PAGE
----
Second, how much is practically available? Cereal straw and even soybean stubble can be laid out in a nice neat windrow that is easily harvested by a baler or forage harvester. It is even relatively simple to engineer the combine to collect the residue out of the back right into a wagon. Corn harvest is different because only the ear goes through the combine while the stalk and leaf material is pulled under the corn header and deposited on the ground. This stover then likely has to be windrowed and harvested in some manner. Especially with corn stover, but also with soybean stubble, we are up against tight timelines. With soybean, any residue has to be removed quickly, as we are often planting winter wheat between mid-September and mid-October in Ontario. With corn, we are up against the arrival of snow and cool, damp conditions that are not conducive to getting clean, dry stover out of the field.
Third, how much is the crop residue worth financially? The answer must consider the value of the crop residue remaining in the fields, the logistics of its removal and storage, and what would be reasonable payment to the owner of the biomass resource.
In Ontario, we have historically removed cereal straw from many acres. This feedstock has a ready market in a wide range of areas, including feed, livestock bedding, mushroom production, mulches in other crops, and even in building and other industrial uses. Traditionally, we have not taken the soybean stubble or corn stover from the landscape. In a normal Ontario three-crop rotation sequence of corn, soybeans, and wheat, two of the three crops have traditionally had their crop residues left in the field. Now we are potentially talking about removing the crop residue from all three crops.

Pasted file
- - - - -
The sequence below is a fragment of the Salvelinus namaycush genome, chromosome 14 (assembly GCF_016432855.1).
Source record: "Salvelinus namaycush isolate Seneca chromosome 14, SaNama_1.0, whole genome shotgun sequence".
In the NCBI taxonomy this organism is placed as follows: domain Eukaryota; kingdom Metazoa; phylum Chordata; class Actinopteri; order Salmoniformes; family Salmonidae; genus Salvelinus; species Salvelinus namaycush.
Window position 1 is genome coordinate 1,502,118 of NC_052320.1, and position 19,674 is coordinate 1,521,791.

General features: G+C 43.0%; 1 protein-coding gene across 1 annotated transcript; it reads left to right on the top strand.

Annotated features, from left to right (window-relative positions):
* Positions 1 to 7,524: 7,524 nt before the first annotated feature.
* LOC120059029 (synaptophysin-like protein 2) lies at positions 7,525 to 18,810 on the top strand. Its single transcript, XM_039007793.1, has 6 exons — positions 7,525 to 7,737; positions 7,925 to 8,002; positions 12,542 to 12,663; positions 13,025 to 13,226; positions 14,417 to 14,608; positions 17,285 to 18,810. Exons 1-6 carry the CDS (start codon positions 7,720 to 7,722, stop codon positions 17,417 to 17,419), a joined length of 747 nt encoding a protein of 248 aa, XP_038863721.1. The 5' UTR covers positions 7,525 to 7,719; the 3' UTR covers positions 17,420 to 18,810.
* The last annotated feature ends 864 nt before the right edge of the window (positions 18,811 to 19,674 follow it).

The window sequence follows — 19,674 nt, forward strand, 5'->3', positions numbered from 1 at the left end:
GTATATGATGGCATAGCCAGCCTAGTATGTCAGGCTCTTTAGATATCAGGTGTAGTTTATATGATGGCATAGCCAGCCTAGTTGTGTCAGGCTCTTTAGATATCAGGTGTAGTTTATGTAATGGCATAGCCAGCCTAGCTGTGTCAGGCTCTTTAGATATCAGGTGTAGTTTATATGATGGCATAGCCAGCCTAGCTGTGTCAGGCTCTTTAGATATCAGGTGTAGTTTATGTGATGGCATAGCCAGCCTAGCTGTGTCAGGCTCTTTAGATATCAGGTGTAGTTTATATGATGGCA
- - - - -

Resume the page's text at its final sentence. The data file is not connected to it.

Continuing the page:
We have a lot of work ahead of us to determine how sustainable a practice this might be. Because we have not experienced the removal of soybean and corn residues from the field in any significant amount, we do not have good research or even knowledge of what the implications of this practice might be. The changes that increased crop residue removal could bring may be positive or negative. Moving to a system of crop residue removal may require other changes in crop production systems to offset this loss of organic matter.
There is a lot of work to do and many people to educate as we explore this exciting new era of the bioeconomy.
Ian McDonald is the applied research coordinator for the Field Crops Unit, Agriculture Development Branch, Ontario Ministry of Agriculture, Food, and Rural Affairs. He works from the Plant Agriculture Department of the University of Guelph and is involved in a wide range of research activities exploring new technologies in field crop agriculture. He is exploring the implications for field crop agriculture of the emerging bioeconomy as it pertains to the use of crop residues and dedicated feedstocks.